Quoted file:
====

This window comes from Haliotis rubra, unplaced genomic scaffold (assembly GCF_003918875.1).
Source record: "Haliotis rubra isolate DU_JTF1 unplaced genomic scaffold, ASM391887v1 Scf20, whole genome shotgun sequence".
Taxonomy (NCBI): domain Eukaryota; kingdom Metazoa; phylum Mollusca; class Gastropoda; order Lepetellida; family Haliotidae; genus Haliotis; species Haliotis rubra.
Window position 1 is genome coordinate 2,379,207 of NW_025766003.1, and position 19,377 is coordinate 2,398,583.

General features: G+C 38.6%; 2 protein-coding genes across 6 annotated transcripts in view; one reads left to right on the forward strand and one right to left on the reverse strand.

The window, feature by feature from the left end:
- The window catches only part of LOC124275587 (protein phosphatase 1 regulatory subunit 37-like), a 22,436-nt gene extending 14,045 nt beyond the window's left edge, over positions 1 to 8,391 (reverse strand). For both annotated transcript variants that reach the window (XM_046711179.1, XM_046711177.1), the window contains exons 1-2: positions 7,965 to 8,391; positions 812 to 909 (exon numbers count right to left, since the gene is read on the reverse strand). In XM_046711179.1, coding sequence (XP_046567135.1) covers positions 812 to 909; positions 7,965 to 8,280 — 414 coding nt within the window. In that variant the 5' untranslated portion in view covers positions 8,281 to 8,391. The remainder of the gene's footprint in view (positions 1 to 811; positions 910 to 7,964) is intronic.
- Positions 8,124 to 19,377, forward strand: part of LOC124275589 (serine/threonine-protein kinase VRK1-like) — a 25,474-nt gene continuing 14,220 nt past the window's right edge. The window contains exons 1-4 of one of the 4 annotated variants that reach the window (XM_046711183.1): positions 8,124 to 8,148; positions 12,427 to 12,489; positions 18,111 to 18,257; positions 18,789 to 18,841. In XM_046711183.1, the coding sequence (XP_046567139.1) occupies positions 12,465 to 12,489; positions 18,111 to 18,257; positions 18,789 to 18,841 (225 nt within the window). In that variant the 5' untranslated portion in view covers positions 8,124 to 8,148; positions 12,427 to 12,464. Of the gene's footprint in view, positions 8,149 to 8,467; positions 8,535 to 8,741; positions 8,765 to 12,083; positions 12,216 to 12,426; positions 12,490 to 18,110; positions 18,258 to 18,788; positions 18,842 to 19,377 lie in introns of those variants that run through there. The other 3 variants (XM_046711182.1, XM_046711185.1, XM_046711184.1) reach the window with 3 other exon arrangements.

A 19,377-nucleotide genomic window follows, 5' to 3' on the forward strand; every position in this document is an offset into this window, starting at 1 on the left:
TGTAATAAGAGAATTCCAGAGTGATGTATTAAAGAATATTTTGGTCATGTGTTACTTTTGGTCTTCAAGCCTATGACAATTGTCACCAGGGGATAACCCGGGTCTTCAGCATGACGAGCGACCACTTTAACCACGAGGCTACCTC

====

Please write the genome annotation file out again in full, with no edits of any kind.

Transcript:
This window comes from Haliotis rubra, unplaced genomic scaffold (assembly GCF_003918875.1).
Source record: "Haliotis rubra isolate DU_JTF1 unplaced genomic scaffold, ASM391887v1 Scf20, whole genome shotgun sequence".
Taxonomy (NCBI): domain Eukaryota; kingdom Metazoa; phylum Mollusca; class Gastropoda; order Lepetellida; family Haliotidae; genus Haliotis; species Haliotis rubra.
Window position 1 is genome coordinate 2,379,207 of NW_025766003.1, and position 19,377 is coordinate 2,398,583.

General features: G+C 38.6%; 2 protein-coding genes across 6 annotated transcripts in view; one reads left to right on the forward strand and one right to left on the reverse strand.

The window, feature by feature from the left end:
- The window catches only part of LOC124275587 (protein phosphatase 1 regulatory subunit 37-like), a 22,436-nt gene extending 14,045 nt beyond the window's left edge, over positions 1 to 8,391 (reverse strand). For both annotated transcript variants that reach the window (XM_046711179.1, XM_046711177.1), the window contains exons 1-2: positions 7,965 to 8,391; positions 812 to 909 (exon numbers count right to left, since the gene is read on the reverse strand). In XM_046711179.1, coding sequence (XP_046567135.1) covers positions 812 to 909; positions 7,965 to 8,280 — 414 coding nt within the window. In that variant the 5' untranslated portion in view covers positions 8,281 to 8,391. The remainder of the gene's footprint in view (positions 1 to 811; positions 910 to 7,964) is intronic.
- Positions 8,124 to 19,377, forward strand: part of LOC124275589 (serine/threonine-protein kinase VRK1-like) — a 25,474-nt gene continuing 14,220 nt past the window's right edge. The window contains exons 1-4 of one of the 4 annotated variants that reach the window (XM_046711183.1): positions 8,124 to 8,148; positions 12,427 to 12,489; positions 18,111 to 18,257; positions 18,789 to 18,841. In XM_046711183.1, the coding sequence (XP_046567139.1) occupies positions 12,465 to 12,489; positions 18,111 to 18,257; positions 18,789 to 18,841 (225 nt within the window). In that variant the 5' untranslated portion in view covers positions 8,124 to 8,148; positions 12,427 to 12,464. Of the gene's footprint in view, positions 8,149 to 8,467; positions 8,535 to 8,741; positions 8,765 to 12,083; positions 12,216 to 12,426; positions 12,490 to 18,110; positions 18,258 to 18,788; positions 18,842 to 19,377 lie in introns of those variants that run through there. The other 3 variants (XM_046711182.1, XM_046711185.1, XM_046711184.1) reach the window with 3 other exon arrangements.

A 19,377-nucleotide genomic window follows, 5' to 3' on the forward strand; every position in this document is an offset into this window, starting at 1 on the left:
TGTAATAAGAGAATTCCAGAGTGATGTATTAAAGAATATTTTGGTCATGTGTTACTTTTGGTCTTCAAGCCTATGACAATTGTCACCAGGGGATAACCCGGGTCTTCAGCATGACGAGCGACCACTTTAACCACGAGGCTACCTC